Rudimentary Block Diagram Question

Discussion in 'Sound, Music, and Intercom' started by Roma V, Jan 11, 2017.

  1. Roma V

    Roma V Member

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    Hello! I am a high school senior and I have a college technical theatre interview on Friday and was hoping to show them how the sound system at my high school is set up. I don't really have any formal training, but I found information about block diagrams on the internet and thought it would be a good way to show signal flow in our space. I'm sure the diagram that I made isn't perfect, but I was wondering if it makes sense and is readable for someone with more experience than me. Below is the diagram that I made:

    Screen Shot 2017-01-11 at 11.38.02 PM.png
    https://docs.google.com/document/d/1J-fpusyU6--5CFY6j_nvP6UwhnKlApqq40igClQP9AY/edit?usp=sharing

    Any feedback is helpful! Thank you so much!
     

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  2. RonHebbard

    RonHebbard Well-Known Member Premium Member

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  3. MNicolai

    MNicolai Well-Known Member Fight Leukemia

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    Pretty clear to me.

    For future diagrams I recommend putting inputs on the left, outputs on the right, and keeping everything in a horizontal flow. What you have for this is fine but in a more complicated setup it's easier to become familiar with a new system when you can read the schematic like you would a book, left to right, top to bottom.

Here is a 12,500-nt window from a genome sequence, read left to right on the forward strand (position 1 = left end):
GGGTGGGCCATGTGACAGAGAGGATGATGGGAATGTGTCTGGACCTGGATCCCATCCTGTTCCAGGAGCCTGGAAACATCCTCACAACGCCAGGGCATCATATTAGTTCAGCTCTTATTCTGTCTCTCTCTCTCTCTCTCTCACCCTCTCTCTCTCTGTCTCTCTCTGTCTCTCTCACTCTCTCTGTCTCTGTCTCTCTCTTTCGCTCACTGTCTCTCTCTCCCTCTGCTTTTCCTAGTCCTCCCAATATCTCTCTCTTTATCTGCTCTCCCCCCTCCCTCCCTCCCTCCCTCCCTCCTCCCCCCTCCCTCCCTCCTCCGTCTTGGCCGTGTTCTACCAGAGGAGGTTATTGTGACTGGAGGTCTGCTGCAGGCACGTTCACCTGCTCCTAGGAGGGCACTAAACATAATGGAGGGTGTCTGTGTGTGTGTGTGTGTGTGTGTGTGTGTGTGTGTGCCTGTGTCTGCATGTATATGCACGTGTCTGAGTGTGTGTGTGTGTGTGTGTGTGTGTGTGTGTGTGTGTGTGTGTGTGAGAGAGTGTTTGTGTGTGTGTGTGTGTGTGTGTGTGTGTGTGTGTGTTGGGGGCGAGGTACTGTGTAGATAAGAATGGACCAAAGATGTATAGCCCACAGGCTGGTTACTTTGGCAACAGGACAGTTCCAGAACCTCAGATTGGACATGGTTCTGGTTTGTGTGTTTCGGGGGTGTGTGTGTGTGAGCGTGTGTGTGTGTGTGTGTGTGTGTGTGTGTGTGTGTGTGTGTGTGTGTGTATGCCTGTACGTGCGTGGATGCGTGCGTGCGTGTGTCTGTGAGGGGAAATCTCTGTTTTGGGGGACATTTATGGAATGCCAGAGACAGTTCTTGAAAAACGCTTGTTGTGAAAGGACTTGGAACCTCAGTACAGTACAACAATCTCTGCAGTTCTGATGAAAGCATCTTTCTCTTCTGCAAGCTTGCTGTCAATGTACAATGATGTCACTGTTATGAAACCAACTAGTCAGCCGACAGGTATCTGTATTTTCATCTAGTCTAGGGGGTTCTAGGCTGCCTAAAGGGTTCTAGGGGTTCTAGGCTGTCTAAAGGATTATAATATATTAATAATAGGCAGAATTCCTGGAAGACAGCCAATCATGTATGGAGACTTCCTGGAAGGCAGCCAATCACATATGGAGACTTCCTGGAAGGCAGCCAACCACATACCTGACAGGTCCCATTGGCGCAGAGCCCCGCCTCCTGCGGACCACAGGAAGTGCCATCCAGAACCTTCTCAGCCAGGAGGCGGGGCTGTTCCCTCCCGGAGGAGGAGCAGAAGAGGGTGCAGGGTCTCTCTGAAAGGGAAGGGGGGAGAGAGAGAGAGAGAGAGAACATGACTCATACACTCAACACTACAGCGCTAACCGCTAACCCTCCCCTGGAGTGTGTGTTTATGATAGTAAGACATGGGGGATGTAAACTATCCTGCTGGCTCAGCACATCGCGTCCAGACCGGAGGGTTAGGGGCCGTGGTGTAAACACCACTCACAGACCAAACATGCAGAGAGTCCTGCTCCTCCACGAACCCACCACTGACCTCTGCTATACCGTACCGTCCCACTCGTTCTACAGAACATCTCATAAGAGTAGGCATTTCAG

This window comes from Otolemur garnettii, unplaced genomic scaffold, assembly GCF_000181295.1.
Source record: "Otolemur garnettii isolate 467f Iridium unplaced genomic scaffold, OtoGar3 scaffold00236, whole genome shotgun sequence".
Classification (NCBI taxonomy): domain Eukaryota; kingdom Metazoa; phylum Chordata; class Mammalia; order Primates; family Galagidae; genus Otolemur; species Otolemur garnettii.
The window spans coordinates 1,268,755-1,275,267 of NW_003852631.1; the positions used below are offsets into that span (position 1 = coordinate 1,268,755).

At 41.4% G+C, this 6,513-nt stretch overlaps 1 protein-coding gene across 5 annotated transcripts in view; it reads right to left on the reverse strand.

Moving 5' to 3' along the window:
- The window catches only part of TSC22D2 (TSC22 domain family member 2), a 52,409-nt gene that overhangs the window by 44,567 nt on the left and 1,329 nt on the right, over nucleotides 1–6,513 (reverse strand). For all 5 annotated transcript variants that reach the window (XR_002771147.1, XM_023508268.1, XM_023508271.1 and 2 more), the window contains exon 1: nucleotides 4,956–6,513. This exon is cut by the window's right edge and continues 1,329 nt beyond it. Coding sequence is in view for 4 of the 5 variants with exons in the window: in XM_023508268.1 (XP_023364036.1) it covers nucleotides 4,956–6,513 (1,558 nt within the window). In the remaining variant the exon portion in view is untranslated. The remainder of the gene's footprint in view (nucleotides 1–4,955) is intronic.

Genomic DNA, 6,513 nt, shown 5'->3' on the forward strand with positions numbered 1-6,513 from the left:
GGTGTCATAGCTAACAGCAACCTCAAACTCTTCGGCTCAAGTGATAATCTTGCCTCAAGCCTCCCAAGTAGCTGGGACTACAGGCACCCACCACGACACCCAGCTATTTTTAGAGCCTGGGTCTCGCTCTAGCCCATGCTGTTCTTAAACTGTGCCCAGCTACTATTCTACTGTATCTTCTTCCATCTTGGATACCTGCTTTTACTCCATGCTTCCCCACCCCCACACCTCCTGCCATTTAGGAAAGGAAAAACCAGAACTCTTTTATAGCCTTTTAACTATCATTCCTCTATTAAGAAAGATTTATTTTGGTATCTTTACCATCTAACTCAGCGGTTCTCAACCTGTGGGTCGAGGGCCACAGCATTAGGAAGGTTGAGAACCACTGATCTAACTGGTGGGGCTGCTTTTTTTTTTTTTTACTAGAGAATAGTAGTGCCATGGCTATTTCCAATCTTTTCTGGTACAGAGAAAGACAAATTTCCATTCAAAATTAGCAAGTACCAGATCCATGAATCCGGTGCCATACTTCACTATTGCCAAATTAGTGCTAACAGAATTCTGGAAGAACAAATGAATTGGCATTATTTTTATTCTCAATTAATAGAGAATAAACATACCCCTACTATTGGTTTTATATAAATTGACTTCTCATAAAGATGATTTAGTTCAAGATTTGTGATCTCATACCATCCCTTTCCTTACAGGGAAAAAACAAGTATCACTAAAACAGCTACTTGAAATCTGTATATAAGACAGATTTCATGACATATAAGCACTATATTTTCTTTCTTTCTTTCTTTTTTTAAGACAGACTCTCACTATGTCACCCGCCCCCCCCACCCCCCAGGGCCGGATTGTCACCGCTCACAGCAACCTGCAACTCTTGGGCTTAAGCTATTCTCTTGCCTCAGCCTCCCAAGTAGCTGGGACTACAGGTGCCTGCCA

Probably doesn't matter for this but I also like to show each and every connection and label it as it is labeled on the device. For what I do, I need to be able to to look at schematic and see not only what I've already used up but which inputs, outputs, and ports I either forgot about or still have room to put to use. Sometimes my drawings are interpreted by someone experienced, other times wired directly off of by an installer who's not paying attention, and other times looked at by someone who knows nothing about sound systems. Heads a few things off at the past to trust the reader as little as possible and do as much of the thinking for them as I can by matching the labels and connections on the devices to what I'm showing on my drawings.

    If the individual wires have labels printed on them, I also like to label the type of wire (Data, Mic, Line, Speaker, etc) with the wire number (WLS 1, WLS 2, WLS 3, ANT A, ANT B, SPK L, SPK R, so on). Lot of systems in the world with unlabeled wires and people get by just fine. Harder to get yourself into a position where something is patched wrong if the physical wires are labeled though and documented which one plus into which jack.